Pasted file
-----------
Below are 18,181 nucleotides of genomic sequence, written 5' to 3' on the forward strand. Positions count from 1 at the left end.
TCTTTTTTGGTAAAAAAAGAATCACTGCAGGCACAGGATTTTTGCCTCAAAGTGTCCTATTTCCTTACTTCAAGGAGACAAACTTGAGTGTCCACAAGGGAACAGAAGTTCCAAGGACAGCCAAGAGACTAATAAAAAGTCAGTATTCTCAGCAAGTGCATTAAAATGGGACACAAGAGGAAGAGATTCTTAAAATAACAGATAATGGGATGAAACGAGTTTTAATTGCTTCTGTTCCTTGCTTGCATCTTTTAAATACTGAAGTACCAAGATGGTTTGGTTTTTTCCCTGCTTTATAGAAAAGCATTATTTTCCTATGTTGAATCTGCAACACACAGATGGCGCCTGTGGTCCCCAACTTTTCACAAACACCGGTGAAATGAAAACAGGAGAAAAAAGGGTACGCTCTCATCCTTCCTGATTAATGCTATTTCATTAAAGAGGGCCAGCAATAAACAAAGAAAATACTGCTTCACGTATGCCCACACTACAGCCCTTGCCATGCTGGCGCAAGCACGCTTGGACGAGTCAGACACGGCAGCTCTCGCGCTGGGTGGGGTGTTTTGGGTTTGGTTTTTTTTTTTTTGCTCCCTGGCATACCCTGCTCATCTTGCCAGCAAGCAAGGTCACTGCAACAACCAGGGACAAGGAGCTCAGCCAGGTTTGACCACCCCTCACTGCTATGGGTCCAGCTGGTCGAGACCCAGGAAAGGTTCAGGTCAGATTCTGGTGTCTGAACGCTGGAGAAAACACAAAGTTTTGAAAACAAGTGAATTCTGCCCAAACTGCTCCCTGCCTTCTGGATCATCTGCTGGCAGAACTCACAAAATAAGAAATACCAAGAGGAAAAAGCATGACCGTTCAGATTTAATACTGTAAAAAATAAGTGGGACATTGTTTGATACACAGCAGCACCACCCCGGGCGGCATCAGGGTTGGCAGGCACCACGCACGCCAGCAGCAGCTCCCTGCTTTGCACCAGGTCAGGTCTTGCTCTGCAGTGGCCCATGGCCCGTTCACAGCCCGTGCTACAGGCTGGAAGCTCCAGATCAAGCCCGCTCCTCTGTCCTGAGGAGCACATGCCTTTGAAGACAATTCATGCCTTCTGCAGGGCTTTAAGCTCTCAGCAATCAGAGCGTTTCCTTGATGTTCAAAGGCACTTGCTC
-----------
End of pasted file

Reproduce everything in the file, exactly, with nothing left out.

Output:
Below are 18,181 nucleotides of genomic sequence, written 5' to 3' on the forward strand. Positions count from 1 at the left end.
TCTTTTTTGGTAAAAAAAGAATCACTGCAGGCACAGGATTTTTGCCTCAAAGTGTCCTATTTCCTTACTTCAAGGAGACAAACTTGAGTGTCCACAAGGGAACAGAAGTTCCAAGGACAGCCAAGAGACTAATAAAAAGTCAGTATTCTCAGCAAGTGCATTAAAATGGGACACAAGAGGAAGAGATTCTTAAAATAACAGATAATGGGATGAAACGAGTTTTAATTGCTTCTGTTCCTTGCTTGCATCTTTTAAATACTGAAGTACCAAGATGGTTTGGTTTTTTCCCTGCTTTATAGAAAAGCATTATTTTCCTATGTTGAATCTGCAACACACAGATGGCGCCTGTGGTCCCCAACTTTTCACAAACACCGGTGAAATGAAAACAGGAGAAAAAAGGGTACGCTCTCATCCTTCCTGATTAATGCTATTTCATTAAAGAGGGCCAGCAATAAACAAAGAAAATACTGCTTCACGTATGCCCACACTACAGCCCTTGCCATGCTGGCGCAAGCACGCTTGGACGAGTCAGACACGGCAGCTCTCGCGCTGGGTGGGGTGTTTTGGGTTTGGTTTTTTTTTTTTTGCTCCCTGGCATACCCTGCTCATCTTGCCAGCAAGCAAGGTCACTGCAACAACCAGGGACAAGGAGCTCAGCCAGGTTTGACCACCCCTCACTGCTATGGGTCCAGCTGGTCGAGACCCAGGAAAGGTTCAGGTCAGATTCTGGTGTCTGAACGCTGGAGAAAACACAAAGTTTTGAAAACAAGTGAATTCTGCCCAAACTGCTCCCTGCCTTCTGGATCATCTGCTGGCAGAACTCACAAAATAAGAAATACCAAGAGGAAAAAGCATGACCGTTCAGATTTAATACTGTAAAAAATAAGTGGGACATTGTTTGATACACAGCAGCACCACCCCGGGCGGCATCAGGGTTGGCAGGCACCACGCACGCCAGCAGCAGCTCCCTGCTTTGCACCAGGTCAGGTCTTGCTCTGCAGTGGCCCATGGCCCGTTCACAGCCCGTGCTACAGGCTGGAAGCTCCAGATCAAGCCCGCTCCTCTGTCCTGAGGAGCACATGCCTTTGAAGACAATTCATGCCTTCTGCAGGGCTTTAAGCTCTCAGCAATCAGAGCGTTTCCTTGATGTTCAAAGGCACTTGCTC